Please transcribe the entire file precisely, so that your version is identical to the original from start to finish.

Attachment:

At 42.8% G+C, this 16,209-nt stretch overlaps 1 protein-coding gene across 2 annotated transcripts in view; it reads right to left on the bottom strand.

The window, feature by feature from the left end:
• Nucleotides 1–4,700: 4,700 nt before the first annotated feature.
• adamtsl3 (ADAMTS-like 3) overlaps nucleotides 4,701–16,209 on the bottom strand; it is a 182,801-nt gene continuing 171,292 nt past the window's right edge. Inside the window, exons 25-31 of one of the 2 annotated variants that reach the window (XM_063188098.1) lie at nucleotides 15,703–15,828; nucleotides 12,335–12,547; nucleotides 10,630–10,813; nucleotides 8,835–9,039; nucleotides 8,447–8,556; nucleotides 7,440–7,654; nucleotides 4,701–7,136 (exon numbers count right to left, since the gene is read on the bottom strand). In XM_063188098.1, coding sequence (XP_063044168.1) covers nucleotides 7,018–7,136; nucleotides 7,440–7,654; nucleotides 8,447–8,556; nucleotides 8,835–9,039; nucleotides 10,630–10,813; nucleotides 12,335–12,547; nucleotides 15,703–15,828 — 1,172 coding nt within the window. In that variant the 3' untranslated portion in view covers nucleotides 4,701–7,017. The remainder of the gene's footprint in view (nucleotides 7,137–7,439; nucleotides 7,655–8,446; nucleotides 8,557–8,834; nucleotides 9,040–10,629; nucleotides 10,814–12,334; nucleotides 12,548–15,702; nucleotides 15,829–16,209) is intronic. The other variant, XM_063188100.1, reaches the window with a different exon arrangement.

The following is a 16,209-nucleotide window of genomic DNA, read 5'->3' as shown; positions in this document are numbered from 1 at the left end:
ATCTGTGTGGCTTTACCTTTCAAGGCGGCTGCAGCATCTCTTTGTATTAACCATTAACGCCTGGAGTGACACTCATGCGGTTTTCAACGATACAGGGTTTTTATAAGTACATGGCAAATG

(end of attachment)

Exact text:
At 42.8% G+C, this 16,209-nt stretch overlaps 1 protein-coding gene across 2 annotated transcripts in view; it reads right to left on the bottom strand.

The window, feature by feature from the left end:
• Nucleotides 1–4,700: 4,700 nt before the first annotated feature.
• adamtsl3 (ADAMTS-like 3) overlaps nucleotides 4,701–16,209 on the bottom strand; it is a 182,801-nt gene continuing 171,292 nt past the window's right edge. Inside the window, exons 25-31 of one of the 2 annotated variants that reach the window (XM_063188098.1) lie at nucleotides 15,703–15,828; nucleotides 12,335–12,547; nucleotides 10,630–10,813; nucleotides 8,835–9,039; nucleotides 8,447–8,556; nucleotides 7,440–7,654; nucleotides 4,701–7,136 (exon numbers count right to left, since the gene is read on the bottom strand). In XM_063188098.1, coding sequence (XP_063044168.1) covers nucleotides 7,018–7,136; nucleotides 7,440–7,654; nucleotides 8,447–8,556; nucleotides 8,835–9,039; nucleotides 10,630–10,813; nucleotides 12,335–12,547; nucleotides 15,703–15,828 — 1,172 coding nt within the window. In that variant the 3' untranslated portion in view covers nucleotides 4,701–7,017. The remainder of the gene's footprint in view (nucleotides 7,137–7,439; nucleotides 7,655–8,446; nucleotides 8,557–8,834; nucleotides 9,040–10,629; nucleotides 10,814–12,334; nucleotides 12,548–15,702; nucleotides 15,829–16,209) is intronic. The other variant, XM_063188100.1, reaches the window with a different exon arrangement.

The following is a 16,209-nucleotide window of genomic DNA, read 5'->3' as shown; positions in this document are numbered from 1 at the left end:
ATCTGTGTGGCTTTACCTTTCAAGGCGGCTGCAGCATCTCTTTGTATTAACCATTAACGCCTGGAGTGACACTCATGCGGTTTTCAACGATACAGGGTTTTTATAAGTACATGGCAAATG